Top state Senate contests

With control of the state legislature on the line, Democratic candidates in competitive state Senate contests are raising considerably less money than they did four years ago, while Republican candidates are raising slightly more.

Democratic candidates lead their Republican opponents in fundraising in only three of the seven competitive Senate seats that will decide which party controls the chamber, though they were ahead in cash on hand in five of the seven seats as of July 27.

Here’s a closer look at candidate fundraising totals in the the seven contests through July 27:

  • GOP state Sen. Rob Woodward is out-raising his Democratic challenger, Janice Marchman, a former school board member, in the race to represent Senate District 15, a tossup that includes parts of Larimer and Boulder counties. Woodward has raised $219,000 so far this cycle compared with $58,000 raised by Marchman.
  • Democratic state Rep. Dylan Roberts, of Avon, raised $138,000 in his bid to represent Senate District 8 compared with $61,000 raised by former Eagle Town Councilman Matt Solomon. Solomon has loaned his campaign nearly $15,000. The northwest Colorado district is considered competitive.
  • Democratic state Rep. Kyle Mullica, of Thornton, has raised $120,000 in his Senate District 24 battle with Republican Courtney Potter, an Adams 12 School Board member who has raised $30,000
  • Republican state Sen. Dennis Hisey, who moved into Colorado Springs to run in Senate District 11 after last year’s redistricting process, has raised nearly $87,000 compared to his Democratic opponent, state Rep. Tony Exum, who has hauled in $46,000. Exum had only about $13,000 in the bank as of July 27 after winning a competitive primary, compared with the more than $65,000 Hisey had.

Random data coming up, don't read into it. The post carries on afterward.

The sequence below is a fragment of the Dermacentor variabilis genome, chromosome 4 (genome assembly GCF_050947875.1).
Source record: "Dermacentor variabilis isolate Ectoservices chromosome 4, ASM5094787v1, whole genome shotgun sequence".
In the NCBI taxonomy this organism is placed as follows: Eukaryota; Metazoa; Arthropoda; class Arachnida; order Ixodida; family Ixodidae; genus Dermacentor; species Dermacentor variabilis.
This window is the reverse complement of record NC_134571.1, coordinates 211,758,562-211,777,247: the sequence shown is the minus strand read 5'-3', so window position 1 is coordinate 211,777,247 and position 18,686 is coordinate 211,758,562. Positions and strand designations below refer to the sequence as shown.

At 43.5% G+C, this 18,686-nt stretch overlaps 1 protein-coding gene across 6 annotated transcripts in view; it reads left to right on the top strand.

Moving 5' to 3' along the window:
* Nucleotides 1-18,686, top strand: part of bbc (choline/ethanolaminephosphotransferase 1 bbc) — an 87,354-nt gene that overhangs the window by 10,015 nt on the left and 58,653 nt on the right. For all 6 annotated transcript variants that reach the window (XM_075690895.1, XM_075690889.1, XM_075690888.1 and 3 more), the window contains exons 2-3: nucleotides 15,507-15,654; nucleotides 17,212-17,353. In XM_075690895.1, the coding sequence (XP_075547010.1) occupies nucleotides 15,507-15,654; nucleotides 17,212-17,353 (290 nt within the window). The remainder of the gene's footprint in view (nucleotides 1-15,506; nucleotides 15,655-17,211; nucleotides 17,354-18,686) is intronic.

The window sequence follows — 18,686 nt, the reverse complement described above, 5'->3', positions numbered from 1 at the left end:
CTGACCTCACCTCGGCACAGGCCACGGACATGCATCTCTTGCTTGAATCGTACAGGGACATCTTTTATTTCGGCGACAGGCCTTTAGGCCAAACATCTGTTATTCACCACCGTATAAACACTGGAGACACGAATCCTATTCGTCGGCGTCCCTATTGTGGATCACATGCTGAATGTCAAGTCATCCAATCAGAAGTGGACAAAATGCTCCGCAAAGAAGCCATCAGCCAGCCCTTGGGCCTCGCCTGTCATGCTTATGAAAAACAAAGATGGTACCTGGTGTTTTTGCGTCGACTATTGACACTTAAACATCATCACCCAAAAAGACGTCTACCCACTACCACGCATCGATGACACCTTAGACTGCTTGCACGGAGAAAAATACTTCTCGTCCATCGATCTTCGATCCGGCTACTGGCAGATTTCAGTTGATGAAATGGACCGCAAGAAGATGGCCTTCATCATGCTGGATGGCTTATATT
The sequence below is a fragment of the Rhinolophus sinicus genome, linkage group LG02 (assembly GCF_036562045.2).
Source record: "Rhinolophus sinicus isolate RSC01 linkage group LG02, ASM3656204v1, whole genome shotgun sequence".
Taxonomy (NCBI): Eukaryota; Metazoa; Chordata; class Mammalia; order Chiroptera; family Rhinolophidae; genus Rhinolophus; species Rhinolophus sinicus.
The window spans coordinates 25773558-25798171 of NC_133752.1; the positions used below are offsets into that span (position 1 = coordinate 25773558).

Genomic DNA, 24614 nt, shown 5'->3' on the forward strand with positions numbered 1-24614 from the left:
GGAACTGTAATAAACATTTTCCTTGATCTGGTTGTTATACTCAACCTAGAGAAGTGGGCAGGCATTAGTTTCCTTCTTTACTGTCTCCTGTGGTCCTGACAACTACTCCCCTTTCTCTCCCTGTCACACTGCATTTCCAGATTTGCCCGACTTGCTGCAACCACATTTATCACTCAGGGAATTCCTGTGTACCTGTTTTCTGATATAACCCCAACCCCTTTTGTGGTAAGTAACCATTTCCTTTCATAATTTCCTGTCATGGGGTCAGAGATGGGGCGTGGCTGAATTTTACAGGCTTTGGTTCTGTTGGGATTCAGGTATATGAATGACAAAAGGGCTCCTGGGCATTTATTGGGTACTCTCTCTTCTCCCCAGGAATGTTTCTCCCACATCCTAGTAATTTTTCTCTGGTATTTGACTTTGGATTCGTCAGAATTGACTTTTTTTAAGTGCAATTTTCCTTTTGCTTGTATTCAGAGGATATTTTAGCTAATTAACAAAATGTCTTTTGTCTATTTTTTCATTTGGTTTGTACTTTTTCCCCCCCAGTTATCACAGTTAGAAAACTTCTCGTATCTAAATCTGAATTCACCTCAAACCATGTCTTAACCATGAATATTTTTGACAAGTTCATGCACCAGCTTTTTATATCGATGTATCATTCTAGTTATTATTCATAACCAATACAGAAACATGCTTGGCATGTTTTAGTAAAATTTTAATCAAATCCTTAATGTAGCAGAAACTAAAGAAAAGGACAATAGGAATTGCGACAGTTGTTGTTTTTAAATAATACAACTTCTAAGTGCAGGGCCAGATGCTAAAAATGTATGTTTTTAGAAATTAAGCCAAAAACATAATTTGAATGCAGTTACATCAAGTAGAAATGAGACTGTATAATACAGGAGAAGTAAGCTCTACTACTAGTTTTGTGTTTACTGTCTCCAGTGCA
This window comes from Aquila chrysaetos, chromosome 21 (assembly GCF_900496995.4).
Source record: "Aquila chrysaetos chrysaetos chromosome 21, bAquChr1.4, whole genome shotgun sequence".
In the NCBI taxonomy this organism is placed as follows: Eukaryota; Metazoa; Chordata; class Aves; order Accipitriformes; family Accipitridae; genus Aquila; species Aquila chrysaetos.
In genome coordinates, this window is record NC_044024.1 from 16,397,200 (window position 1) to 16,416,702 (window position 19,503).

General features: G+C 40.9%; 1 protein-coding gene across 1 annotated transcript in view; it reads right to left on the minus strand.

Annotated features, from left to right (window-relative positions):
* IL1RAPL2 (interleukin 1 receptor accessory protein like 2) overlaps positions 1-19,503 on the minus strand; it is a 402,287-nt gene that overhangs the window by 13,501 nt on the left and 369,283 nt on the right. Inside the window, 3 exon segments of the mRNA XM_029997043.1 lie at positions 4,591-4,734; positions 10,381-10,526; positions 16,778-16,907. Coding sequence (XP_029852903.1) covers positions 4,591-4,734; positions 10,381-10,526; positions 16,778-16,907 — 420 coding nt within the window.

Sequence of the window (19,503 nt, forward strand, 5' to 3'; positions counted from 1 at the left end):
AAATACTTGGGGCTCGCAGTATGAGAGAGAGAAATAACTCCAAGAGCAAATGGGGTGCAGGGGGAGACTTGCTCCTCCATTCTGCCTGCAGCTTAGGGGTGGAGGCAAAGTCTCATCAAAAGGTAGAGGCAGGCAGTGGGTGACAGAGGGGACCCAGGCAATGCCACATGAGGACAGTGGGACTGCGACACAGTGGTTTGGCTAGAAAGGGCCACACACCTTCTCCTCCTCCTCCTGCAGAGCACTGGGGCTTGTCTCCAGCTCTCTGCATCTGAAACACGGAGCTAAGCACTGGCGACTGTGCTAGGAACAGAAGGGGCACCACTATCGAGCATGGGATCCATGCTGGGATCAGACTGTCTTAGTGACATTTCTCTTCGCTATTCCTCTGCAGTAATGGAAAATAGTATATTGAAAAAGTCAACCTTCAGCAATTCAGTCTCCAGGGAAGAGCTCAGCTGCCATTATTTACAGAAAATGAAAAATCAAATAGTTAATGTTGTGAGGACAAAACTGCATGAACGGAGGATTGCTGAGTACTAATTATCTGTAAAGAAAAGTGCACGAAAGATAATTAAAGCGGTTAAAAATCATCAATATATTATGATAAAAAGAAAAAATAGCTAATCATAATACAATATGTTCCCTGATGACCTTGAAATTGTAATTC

• GOP businessman Thomas Kim has raised more than $80,000 in his bid to represent Senate District 27, an open district in Arapahoe County. That’s compared with Democratic state Rep. Tom Sullivan’s $70,000. But Sullivan had nearly $67,000 in cash on July 27, while Kim had less than $10,000 after facing a competitive primary contest.
  • Construction company owner Tim Walsh, a Republican, has raised more than $64,000 in his bid to represent Senate District 20 compared with Democratic state Rep. Lisa Cutter’s $46,000. The district is based in Jefferson County. Walsh has also loaned his campaign $140,000 and has spent more than $92,000 on cable TV ads for August.
  • In Senate District 3, which is based in Pueblo, Democratic state Sen. Tim Hinrichsen and his GOP opponent Stephen Varela, each have raised nearly $40,000. Varela is a combat veteran who serves on the board of a charter school.

Here’s a detailed look at fundraising in the seven contests:

Outside spending

Spending by political groups plays a significant role in the outcome of state House and Senate contests, and the main Republican committee supporting GOP Senate candidates continues to outraise its Democratic counterpart.

In the most recent fundraising period, the Senate Majority Fund, the Republican group, raised nearly $535,000 compared with $167,000 raised by All Together Colorado, its Democratic counterpart.

The national super PAC GOPAC Election Fund is the top donor to the Senate Majority Fund, at $835,000 thus far this cycle. The Pharmaceutical Research And Manufacturers Of America Colorado Action Fund has also donated $175,000 thus far to the committee supporting GOP candidates.

It also appears other state-level super PACs will be helping GOP Senate candidates this year, including Unite for Colorado Action.

Unite For Colorado received $300,000 from the Republican State Leadership Committee and $250,000 from PDC Energy. The group spent $110,000 on canvassing for several state Senate and House candidates in mid-July.

Wells Ranch put $1 million into the Deep Colorado Wells super PAC, a state-level group backing GOP candidates and which spent $358,000 on billboards attacking Democratic Gov. Jared Polis. 

The PAC was created by Steven Wells, an oil and gas booster who owns the Wells Ranch in Weld County.

The next state-level campaign finance filings are due Sept. 6 for money raised and spent through Aug. 31.